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The Inspired Word


It is the belief of all Christian professors that the Bible is true and trustworthy, and all of it speaks with divine authority—“All scripture is given by inspiration of God, and is profitable for doctrine, for reproof, for correction, for instruction in righteousness” (2 Tim. 3:16).
God chose to reveal truth to man for his guidance and salvation. He took measures to secure a trustworthy account of that revelation. God, being almighty, could have repeated and renewed what had been revealed in a new revelation for each succeeding generation, but He rather chose to give a revelation and secure its infallible record through human instrumentalities.
It is clear from a reading of the Bible that there must have been some difference in the kinds of inspiration to which the writers were subjected. Moses did not need a divine revelation when it came to recording the great events in which he had a part. Neither did Luke need divine revelation when he wrote about the things he had seen and experienced while he was with Jesus and Paul. What they needed was divine guidance to place events in order, to preserve the coherence of the Scriptures. Perhaps their greater problem was selection. John says that the world itself could not contain the books if an attempt was made to write down everything Christ said and did. The writers of the Gospels needed to be divinely inspired in order to leave so much unwritten and yet give such a complete and satisfying account.
Inspired suggestions are also very noticeable through the Bible. How could Moses otherwise have known how Pharaoh felt when he heard of Israel’s escape? Or how was Matthew able to record the thoughts of that certain woman who thought within herself, “If I may but touch His garment, I shall be made whole.” These passages contain the record of a divine suggestion and communication.
In the Old Testament there are many statements, such as, “Thus saith the Lord” and “God said.” There can be no question that such passages are the result of inspiration. The New Testament refers to the Old Testament as “the scriptures” many times over and always in the light of inspiration. Believing these things, Paul says, “Every scripture is given by inspiration of God.” Peter said, “Holy men of old spake as they were moved by the Holy Ghost.”
Jesus also sanctions the authority and inspiration of the Old Testament. To the devil himself, He said, “It is written,” referring to the book of Deuteronomy. Again speaking in regard to marriage and divorce, He said, “Have ye not read that He which made them at the beginning, made them male and female?” He was very careful that the Scriptures be fulfilled. Why? Because He regarded them as the Word of God. There were three things about which the Jews were very jealous—the temple, the Sabbath, and the Scriptures. They charged Him with unlawful statements regarding the temple and the Sabbath, but not once concerning the Scriptures.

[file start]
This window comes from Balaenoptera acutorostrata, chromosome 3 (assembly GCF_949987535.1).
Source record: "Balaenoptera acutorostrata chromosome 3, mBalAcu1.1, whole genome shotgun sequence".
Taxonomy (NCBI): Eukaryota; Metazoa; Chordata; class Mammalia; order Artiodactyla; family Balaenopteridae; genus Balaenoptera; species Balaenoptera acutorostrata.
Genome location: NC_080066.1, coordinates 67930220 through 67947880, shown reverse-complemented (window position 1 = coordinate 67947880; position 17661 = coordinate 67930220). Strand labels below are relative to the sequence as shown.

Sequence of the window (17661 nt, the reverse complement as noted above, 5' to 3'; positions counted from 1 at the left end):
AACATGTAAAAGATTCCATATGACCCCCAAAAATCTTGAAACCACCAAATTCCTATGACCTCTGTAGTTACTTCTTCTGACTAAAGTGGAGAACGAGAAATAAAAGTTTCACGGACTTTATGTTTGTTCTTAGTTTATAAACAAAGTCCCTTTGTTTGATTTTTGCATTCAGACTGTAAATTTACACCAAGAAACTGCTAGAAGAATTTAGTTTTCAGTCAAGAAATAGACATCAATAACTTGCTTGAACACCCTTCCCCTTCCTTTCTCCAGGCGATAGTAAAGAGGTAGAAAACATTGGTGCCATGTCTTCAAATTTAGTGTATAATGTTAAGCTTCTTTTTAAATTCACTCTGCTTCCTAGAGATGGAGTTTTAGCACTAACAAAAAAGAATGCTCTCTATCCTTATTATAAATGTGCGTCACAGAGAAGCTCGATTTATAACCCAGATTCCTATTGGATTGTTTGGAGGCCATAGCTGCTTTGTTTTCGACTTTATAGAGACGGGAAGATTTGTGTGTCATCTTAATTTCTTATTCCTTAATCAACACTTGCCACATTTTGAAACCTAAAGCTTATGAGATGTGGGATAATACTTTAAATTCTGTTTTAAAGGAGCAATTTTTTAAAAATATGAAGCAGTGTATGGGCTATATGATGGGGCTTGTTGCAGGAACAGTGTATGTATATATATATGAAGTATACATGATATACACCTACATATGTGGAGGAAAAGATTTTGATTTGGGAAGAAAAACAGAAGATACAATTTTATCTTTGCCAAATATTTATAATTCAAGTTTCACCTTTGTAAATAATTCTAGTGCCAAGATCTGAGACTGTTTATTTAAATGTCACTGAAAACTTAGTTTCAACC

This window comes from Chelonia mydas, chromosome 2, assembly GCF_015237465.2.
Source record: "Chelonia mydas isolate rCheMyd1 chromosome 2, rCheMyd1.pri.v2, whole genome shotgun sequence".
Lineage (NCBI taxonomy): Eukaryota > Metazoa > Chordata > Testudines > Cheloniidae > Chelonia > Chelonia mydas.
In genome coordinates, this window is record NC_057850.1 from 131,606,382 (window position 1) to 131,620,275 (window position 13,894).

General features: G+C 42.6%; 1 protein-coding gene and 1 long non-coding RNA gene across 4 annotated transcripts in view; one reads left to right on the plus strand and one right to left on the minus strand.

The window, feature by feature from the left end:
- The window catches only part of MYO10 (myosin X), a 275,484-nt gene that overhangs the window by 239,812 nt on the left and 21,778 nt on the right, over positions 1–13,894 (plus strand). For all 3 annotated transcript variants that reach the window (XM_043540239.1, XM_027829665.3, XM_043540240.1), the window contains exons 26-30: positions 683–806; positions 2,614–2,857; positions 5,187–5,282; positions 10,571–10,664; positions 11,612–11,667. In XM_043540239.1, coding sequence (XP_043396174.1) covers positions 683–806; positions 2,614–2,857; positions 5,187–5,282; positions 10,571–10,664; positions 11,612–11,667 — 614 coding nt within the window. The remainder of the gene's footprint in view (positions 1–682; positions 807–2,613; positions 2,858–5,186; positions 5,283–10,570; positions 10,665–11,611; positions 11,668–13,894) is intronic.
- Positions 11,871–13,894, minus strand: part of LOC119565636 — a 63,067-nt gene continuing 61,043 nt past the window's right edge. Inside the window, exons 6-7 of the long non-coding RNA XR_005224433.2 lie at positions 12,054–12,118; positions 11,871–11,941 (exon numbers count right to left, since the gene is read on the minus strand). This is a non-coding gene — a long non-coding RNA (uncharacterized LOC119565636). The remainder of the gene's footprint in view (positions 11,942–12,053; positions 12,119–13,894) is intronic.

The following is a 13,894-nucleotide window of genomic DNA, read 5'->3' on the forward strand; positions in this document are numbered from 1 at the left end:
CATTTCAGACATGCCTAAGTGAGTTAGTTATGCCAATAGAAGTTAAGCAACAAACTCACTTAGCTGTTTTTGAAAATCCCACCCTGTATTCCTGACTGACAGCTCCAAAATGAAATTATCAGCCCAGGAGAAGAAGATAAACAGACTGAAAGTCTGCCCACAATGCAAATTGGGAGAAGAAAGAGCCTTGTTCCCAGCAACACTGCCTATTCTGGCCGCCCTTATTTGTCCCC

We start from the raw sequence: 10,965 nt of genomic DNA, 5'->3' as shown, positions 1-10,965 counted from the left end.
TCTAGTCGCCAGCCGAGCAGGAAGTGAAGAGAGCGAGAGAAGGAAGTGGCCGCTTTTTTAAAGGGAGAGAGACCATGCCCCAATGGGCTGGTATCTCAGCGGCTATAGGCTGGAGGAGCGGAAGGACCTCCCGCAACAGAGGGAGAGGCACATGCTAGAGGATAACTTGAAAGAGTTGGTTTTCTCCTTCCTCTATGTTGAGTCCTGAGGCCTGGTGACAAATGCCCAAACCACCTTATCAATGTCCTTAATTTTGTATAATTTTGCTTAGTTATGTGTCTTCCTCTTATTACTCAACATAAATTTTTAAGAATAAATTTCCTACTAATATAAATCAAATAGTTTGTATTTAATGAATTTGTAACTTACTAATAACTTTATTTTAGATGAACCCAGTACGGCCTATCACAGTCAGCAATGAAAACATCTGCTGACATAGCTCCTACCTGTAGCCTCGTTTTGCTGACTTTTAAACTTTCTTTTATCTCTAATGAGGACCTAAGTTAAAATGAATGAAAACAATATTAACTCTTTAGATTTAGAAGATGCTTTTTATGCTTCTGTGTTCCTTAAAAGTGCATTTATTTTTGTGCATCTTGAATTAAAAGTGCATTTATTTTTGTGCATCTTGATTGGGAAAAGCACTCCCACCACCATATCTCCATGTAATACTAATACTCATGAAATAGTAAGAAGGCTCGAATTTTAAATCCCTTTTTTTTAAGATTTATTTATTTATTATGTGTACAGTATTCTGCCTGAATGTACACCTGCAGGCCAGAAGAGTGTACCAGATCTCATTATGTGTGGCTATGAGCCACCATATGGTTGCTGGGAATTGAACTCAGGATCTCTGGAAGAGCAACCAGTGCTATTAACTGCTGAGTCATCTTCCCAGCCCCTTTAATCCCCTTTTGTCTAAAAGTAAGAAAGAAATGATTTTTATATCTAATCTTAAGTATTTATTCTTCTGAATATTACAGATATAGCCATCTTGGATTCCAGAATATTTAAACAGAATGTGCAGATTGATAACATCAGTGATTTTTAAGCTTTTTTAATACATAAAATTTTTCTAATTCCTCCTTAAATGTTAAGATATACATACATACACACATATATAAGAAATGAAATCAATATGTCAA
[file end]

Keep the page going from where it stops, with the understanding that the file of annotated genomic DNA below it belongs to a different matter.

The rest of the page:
In the New Testament we have only one book that claims divine revelation—the last one. The gospels are histories given under divine guidance, no doubt. In the New Testament as well as the Old Testament, God was careful to record an accurate account of the establishment of the Christian church. As the years passed by and one by one Jesus’ first disciples went to their rewards, the written Word became very valuable. These men had heard Jesus teach, and there were those to whom Jesus said, “The Holy Ghost, whom the Father will send in my name, he shall teach you all things and bring all things to your remembrance whatsoever I have said unto you.” Paul preached, “Which thing also we speak, not in words which man’s wisdom teaches, but which the Holy Spirit teaches.”
The tragic fact is not that the Scriptures are rejected on the grounds of being uninspired, but that the Old Testament is put on the shelf as history and obsolete and that much of the New Testament is regarded as unnecessary.
If some things in the Bible, besides what Jesus spoke about, were no longer the will of God, why doesn’t He in all fairness place man under divine inspiration and remove such things from the Holy Writ? When man, under the inspiration of his carnal mind, begins to deduct, he does not stop until he has discarded Christ’s teaching on self-denial, Christ’s urge to “keep these sayings of mine,” and most of the epistles as impossible and impractical, leaving only John 3:16 for himself.
“For ever, O Lord, thy word is settled in heaven.” The Word of God is not said to be settled in the opinions of man, but in heaven. As long as man wants only a religion, he will choose to live in the part of the Bible which will not bring him under the cross and which will rather leave him to his own enjoyments. As long as he wants to belong to a church as an organization, he has a wide variety to choose from. But if a man prefers to live the Bible teaching as God intends him to do, he will want to find a church that lives and functions in the scriptural pattern.
Selected Editorials, used by permission